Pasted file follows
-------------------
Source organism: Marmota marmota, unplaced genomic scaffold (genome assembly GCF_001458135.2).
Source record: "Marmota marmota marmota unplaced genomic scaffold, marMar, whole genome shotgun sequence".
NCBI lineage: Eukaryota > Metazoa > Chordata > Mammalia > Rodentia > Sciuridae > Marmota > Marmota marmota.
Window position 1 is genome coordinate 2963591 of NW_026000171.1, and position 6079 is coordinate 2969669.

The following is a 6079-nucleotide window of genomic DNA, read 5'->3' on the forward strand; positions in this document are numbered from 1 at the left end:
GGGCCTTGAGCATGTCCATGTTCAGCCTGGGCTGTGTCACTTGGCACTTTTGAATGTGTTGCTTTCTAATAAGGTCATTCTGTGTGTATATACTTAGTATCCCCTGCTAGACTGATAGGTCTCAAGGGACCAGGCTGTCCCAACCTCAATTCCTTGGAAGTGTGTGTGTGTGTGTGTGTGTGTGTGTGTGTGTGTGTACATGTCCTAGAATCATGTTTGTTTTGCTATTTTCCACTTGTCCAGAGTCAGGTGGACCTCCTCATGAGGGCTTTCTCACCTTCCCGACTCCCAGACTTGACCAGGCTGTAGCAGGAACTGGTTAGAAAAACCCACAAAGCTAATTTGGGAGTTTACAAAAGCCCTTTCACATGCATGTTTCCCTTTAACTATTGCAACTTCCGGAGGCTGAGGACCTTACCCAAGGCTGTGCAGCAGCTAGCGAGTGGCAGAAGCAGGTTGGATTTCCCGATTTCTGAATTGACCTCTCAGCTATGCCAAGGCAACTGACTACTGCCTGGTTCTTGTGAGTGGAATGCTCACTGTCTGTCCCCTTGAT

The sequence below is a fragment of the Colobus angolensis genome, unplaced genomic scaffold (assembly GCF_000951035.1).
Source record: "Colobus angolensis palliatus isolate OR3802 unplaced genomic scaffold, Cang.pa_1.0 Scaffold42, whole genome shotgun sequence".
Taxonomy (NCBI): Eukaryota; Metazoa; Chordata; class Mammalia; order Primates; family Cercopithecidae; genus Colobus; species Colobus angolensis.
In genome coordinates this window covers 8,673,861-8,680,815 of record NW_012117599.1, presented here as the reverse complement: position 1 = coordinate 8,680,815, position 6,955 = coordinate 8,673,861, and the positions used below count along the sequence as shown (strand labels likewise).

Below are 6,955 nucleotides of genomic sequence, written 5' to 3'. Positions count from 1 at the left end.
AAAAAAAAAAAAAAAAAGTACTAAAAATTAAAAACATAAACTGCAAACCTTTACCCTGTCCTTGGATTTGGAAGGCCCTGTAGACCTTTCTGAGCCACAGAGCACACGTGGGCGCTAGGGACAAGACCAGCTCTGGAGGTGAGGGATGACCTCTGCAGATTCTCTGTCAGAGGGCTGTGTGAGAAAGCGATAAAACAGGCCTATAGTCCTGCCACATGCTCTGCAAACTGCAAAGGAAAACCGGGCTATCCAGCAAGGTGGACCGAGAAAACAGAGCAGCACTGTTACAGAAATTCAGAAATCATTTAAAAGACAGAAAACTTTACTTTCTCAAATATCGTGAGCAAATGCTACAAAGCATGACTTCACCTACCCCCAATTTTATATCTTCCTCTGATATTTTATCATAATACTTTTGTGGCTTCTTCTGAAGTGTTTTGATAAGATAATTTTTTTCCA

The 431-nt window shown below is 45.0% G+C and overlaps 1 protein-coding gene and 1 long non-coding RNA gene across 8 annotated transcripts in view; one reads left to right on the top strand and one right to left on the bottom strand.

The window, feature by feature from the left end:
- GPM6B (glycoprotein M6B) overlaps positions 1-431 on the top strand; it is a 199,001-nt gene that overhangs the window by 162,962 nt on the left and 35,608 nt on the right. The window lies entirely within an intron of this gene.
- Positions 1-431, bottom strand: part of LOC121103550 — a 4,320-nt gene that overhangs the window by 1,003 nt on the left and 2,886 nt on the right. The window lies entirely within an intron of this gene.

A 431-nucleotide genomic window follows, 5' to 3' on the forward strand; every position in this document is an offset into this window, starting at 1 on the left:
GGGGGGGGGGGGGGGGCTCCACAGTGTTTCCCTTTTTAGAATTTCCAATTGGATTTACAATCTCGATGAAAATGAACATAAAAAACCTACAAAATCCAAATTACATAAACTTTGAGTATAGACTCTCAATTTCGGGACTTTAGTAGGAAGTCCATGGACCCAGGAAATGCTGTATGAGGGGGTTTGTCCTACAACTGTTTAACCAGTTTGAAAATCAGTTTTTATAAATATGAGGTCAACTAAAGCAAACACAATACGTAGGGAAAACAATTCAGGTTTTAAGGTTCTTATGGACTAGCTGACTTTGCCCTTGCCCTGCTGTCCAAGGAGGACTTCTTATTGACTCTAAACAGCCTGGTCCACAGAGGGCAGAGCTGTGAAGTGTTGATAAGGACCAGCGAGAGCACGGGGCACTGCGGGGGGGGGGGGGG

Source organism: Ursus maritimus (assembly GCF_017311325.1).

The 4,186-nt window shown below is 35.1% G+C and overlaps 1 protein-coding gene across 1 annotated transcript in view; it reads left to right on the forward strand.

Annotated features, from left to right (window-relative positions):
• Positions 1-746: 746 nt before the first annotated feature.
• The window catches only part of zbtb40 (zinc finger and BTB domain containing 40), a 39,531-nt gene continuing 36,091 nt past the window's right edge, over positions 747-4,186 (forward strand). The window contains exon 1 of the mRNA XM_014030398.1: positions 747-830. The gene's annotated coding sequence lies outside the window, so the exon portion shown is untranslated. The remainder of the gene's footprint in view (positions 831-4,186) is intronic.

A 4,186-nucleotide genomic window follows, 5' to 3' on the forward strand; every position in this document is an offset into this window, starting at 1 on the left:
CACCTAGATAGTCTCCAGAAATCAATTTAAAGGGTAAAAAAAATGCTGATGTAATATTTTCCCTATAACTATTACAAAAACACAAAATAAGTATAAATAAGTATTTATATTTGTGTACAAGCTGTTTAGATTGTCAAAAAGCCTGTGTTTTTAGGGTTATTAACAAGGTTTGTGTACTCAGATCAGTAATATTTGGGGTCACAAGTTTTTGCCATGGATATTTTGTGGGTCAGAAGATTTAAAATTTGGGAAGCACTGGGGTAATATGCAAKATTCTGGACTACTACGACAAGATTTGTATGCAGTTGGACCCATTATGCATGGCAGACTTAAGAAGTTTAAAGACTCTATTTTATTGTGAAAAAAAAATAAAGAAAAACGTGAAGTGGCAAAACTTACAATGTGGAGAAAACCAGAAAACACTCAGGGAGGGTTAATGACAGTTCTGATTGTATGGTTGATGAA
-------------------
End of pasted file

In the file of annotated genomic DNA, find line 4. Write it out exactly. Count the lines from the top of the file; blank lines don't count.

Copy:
Window position 1 is genome coordinate 2963591 of NW_026000171.1, and position 6079 is coordinate 2969669.